Spence seeks to downplay his wealth by focusing on his past in latest TV spot
St. Louis County businessman Dave Spence, a Republican candidate for Missouri governor, may be using some of his own millions to finance his campaign – but he wants to the public to know that he didn’t start out in life with all that money.
That appears to be one of the aims of his new TV ad, his third, which begins airing Wednesday. It opens with Spence standing on the middle-class street in Overland where he grew up.
The ad highlights his teen years “cutting grass, sweeping floors,’’ and his attendance at Ritenour High School. (He graduated from Kirkwood High School.)
The ad doesn’t mention Spence’s recently announced list of legislative endorsements, Republican rival Bill Randles or the Democrat who is their chief target: Gov. Jay Nixon, who is seeking re-election.
The only issue that Spence’s new ad deals with is economics, and Spence’s chief portrayal of himself as a creator of “hundreds of jobs.”
He bought Alpha Packaging, then a small plastic-packaging business, in 1984 and sold most of the interest to a private equity firm in 2010. By then, Alpha had expanded to annual revenues of about $200 million, with 800 employees
Although it’s his third ad, this ad is more like the traditional first ad that a candidate often airs to introduce him or her to the public.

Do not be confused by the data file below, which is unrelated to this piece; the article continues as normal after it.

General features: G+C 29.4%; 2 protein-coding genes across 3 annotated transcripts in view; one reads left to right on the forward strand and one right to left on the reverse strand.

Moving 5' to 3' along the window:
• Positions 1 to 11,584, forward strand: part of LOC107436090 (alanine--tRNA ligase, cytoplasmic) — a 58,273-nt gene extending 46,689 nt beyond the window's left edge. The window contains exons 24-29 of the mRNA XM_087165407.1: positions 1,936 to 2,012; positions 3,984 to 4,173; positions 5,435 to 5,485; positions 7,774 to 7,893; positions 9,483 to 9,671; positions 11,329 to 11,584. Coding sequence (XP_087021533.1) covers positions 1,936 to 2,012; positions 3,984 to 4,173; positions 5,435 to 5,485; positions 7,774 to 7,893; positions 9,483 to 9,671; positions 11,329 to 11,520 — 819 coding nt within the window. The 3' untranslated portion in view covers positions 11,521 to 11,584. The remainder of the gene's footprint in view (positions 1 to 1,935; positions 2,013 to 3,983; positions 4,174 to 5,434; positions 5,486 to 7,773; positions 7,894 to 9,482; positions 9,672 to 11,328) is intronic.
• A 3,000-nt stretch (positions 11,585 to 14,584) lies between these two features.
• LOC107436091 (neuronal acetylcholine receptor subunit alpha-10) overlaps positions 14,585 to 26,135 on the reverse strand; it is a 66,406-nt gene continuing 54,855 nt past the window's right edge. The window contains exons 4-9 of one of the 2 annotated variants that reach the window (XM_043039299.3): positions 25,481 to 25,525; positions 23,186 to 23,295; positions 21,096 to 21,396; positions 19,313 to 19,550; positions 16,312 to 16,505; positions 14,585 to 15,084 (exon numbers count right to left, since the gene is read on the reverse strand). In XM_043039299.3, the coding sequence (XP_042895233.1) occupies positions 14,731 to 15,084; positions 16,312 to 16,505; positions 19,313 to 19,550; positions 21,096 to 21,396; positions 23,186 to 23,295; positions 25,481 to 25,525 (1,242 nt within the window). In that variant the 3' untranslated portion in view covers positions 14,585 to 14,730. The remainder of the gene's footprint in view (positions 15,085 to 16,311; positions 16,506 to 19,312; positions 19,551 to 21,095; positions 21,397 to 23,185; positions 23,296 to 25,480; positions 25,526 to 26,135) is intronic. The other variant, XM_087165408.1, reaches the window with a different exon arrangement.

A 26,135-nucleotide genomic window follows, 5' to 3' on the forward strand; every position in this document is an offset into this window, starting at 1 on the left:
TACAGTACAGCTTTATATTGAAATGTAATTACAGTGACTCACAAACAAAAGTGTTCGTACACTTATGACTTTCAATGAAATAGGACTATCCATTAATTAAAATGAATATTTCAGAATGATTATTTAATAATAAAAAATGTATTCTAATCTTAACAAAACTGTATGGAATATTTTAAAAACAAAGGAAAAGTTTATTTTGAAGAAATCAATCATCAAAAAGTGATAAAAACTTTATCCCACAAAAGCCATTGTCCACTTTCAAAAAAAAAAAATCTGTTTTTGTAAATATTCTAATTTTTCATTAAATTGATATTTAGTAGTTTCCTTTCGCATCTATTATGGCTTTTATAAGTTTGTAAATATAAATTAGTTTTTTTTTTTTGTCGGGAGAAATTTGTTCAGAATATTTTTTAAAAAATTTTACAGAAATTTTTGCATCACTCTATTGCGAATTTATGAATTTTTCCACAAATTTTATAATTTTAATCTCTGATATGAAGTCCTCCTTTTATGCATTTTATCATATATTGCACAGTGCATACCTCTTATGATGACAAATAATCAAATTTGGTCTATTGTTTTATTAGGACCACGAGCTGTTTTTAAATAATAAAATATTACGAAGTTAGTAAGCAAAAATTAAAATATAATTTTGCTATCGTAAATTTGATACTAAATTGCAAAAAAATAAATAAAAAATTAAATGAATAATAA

Even Nixon, who has been in public office more than 20 years, has deployed feel-good biographical spots – notably one in 2008 that showed him driving around his home turf in Jefferson County, talking into the camera.
Such an ad is aimed at humanizing a candidate, and giving the viewer a sense of what makes that person tick.
"Our latest television ad really shows the Dave Spence that the people of Missouri are connecting with as he travels the state and meets them in person,” said campaign manager Jared Craighead.
“When Dave first announced his candidacy, people focused on the end result of his incredible success in businessand creating jobs, but the real story that everyday people want to understand is how he got to where he is today. And that is a story of hard work, determination, and truly living the American Dream.”
Biographical spots also tend to be the least controversial ads, unless a candidate of his campaign misrepresents something about their background. In this case, there's no mention of his time at Mizzou.
UPDATE: The Missouri Democratic Party has countered by bringing up another issue that's likely to be in any pro-Nixon ad attacking Spence: the $42 million in federal bailout money accepted in 2009 by Reliance Bancshares, which subsequently has deferred its repayments.
Spence joined the bank's board shortly after it took the money, and purchased $1.5 million in bank stock to help out. But he notes that he left the bank's board in 2011 soon after the bank declined to begin repayments, and says he did so in part to signal his objection.
But only Spence will likely be airing that explanation in any ad.
Caitlin Legacki, the Missouri Democratic Party's spokeswoman, asserted, "Dave Spence personally benefited from the $40 million bailout his bank got from Washington, which still hasn't been repaid to the taxpayers, and now Spence thinks he can use his money to convince Missourians that he's just a another regular guy? Good luck with that."
Democrats also question Spence's explanation about his departure from the board, because the bank's federal SEC filings state that no disagreements were involved in Spence's decision.